By Rujun Shen and Aradhana Aravindan
Thousands of Singaporeans queued on Wednesday to pay their last respects to former prime minister Lee Kuan Yew, who lay in state at Parliament House, waiting for up to eight hours in stifling tropical heat to view his body.
Lee’s coffin was taken by gun carriage to Parliament House on Wednesday morning. Lee, modern Singapore’s founding father, died on Monday, aged 91.
His casket, wrapped in the Singaporean flag, was brought from the Istana palace, where the Singapore prime minister’s office is located and the Lee family held a private wake for the last two days. A bagpiper played “Auld Lang Syne” as the procession set off.
Chants of “Lee Kuan Yew” rang out among the crowd as the carriage entered the colonnaded Parliament House in the heart of the city-state’s business district. The funeral is on Sunday.
In a sight rarely seen in Singapore – where public gatherings are tightly controlled – thousands of people stood in lines stretching over a few kilometres from Parliament House, over the river, across the financial district, into Chinatown.
Due to the overwhelming response by mourners, the government extended viewings to around the clock on Saturday evening. The city’s subway system will operate 24 hours.
Lee, Singapore’s first prime minister, is credited with transforming the city-state from a British colonial outpost into one of the world’s wealthiest nations on a per capita basis with a strong, pervasive role for the state and little patience for dissent.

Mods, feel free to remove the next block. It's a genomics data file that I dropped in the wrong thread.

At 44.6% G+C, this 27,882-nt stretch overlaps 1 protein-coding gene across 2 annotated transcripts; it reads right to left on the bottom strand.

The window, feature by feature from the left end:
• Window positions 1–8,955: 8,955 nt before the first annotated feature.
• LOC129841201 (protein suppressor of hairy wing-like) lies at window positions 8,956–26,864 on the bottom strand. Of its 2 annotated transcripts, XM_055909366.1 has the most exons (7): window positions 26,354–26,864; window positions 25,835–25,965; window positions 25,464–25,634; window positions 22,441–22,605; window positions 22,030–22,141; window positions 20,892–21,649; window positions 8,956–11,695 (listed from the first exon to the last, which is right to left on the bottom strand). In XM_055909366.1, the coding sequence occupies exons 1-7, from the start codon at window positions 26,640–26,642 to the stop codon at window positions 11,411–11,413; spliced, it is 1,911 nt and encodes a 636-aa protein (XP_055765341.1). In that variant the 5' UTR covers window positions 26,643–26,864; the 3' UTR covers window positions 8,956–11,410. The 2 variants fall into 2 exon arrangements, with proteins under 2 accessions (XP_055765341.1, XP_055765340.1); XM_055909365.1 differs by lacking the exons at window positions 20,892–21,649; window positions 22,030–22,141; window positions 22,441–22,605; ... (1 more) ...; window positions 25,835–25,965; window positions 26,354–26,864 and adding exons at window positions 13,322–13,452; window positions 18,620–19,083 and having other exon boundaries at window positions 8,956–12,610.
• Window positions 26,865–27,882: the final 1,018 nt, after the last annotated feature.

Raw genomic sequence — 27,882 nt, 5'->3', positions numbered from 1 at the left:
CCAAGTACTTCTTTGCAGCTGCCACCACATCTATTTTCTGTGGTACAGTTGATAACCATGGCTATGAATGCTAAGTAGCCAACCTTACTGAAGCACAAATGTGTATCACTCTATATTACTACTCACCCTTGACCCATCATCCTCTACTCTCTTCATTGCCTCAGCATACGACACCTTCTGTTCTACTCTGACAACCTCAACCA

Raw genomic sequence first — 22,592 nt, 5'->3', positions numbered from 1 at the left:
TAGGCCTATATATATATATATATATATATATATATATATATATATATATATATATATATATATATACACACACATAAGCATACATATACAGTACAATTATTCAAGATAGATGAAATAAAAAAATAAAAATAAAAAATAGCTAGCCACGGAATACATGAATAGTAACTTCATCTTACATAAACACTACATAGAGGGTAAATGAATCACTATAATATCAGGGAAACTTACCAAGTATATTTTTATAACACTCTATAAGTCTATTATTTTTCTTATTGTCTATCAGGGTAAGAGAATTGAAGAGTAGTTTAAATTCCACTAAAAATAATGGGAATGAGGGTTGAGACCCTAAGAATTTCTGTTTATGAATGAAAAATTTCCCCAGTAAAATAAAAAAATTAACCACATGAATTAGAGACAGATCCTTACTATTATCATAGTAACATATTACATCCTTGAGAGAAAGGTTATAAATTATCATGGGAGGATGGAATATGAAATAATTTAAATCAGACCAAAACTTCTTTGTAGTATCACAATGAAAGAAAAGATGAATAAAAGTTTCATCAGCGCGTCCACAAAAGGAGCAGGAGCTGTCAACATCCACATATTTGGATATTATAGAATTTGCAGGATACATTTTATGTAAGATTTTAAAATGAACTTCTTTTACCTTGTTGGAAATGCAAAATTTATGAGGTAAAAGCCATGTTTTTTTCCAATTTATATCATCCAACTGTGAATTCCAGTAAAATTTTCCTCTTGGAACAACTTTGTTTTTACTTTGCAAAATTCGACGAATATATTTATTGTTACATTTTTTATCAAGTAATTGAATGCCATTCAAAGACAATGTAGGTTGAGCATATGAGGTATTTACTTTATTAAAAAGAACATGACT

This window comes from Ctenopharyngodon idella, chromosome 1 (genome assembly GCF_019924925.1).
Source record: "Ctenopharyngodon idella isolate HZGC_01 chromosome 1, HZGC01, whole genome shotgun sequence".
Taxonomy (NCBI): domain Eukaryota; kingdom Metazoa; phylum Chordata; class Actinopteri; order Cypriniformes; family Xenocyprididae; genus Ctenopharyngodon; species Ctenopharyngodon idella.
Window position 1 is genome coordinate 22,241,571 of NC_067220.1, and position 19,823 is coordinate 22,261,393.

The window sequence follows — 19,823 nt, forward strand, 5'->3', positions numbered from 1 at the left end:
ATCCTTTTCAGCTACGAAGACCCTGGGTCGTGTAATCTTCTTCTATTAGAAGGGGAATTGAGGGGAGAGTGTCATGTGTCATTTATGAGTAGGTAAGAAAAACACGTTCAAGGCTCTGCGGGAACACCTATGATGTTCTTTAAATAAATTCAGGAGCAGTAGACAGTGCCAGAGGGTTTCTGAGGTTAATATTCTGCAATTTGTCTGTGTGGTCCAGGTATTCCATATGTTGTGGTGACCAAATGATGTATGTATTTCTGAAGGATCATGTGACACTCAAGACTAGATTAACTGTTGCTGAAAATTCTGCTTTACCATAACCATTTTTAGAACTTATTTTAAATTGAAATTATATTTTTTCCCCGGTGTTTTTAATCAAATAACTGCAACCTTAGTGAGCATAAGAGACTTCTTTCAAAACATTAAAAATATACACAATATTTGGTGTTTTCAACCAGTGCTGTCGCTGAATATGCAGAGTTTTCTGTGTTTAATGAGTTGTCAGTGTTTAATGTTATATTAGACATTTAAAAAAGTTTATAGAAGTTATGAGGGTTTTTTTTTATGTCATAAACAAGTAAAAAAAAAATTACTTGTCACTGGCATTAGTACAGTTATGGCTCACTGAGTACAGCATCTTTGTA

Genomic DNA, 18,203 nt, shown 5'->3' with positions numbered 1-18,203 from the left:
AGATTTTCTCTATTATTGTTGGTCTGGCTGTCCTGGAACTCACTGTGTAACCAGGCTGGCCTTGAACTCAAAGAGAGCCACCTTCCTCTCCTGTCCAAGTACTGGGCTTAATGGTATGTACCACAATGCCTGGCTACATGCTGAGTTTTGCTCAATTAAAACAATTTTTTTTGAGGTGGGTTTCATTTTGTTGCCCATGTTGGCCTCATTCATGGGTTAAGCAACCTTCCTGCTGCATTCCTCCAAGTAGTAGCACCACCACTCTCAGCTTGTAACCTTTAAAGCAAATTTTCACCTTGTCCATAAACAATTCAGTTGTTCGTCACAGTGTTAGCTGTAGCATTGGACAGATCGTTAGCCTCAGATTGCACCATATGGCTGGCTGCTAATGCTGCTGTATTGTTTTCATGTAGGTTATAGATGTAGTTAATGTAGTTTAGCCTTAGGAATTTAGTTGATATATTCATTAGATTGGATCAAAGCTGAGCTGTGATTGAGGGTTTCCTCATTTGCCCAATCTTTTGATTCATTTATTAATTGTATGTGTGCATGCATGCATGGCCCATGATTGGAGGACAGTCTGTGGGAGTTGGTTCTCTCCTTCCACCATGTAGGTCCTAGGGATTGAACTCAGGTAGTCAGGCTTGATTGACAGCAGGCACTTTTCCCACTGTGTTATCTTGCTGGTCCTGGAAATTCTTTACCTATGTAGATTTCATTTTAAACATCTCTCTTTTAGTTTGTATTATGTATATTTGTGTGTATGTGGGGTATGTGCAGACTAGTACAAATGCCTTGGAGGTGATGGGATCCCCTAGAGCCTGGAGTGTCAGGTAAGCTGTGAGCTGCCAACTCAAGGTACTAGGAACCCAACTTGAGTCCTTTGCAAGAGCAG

“Many people found he was a bit stern. But in order to lead, you have to be a little stern,” said Mariam Mohammed, 52, who was queued outside Parliament House with her family.
“This is the last opportunity,” she said. “I would love to have met him in person to thank him personally. But I hope he knows we are grateful for what he has done.”
PM GREETS MOURNERS
Prime Minister Lee Hsien Loong, Lee Kuan Yew’s eldest son, was shown on television chatting with people in the queue. Some came prepared with umbrellas, paper fans and folding chairs.
A florist at the closest subway stop offered free flowers to people on their way to the viewing and a luxury hotel distributed iced water to mourners.
Coaches ferried students and their teachers to Parliament House, and many employers, including multinational companies, allowed staff to take time off to pay their respects.
Earlier on Monday, a square in the central business district came to a standstill when hundreds of people came out of their offices to watch live television coverage of the procession on a giant screen, which normally blasts loud commercials.
“Without LKY, we wouldn’t be here,” said Darius Ang, 29, a finance professional. “We vented our unhappiness in the last elections but with his death, people have started to realise and understand his contribution.
“Actually, he wouldn’t even want us to be here watching this during office hours.”
Singapore, renowned for its efficiency, has designated 18 sites around the tiny island where people can come together to remember Lee Kuan Yew.
Speakers’ Corner in the centre of the city, the only place in Singapore where one can hold a protest without obtaining a permit from the government, has been closed to such activities as it sits in a park that has been assigned as one of the places where people can pay tribute to the former leader.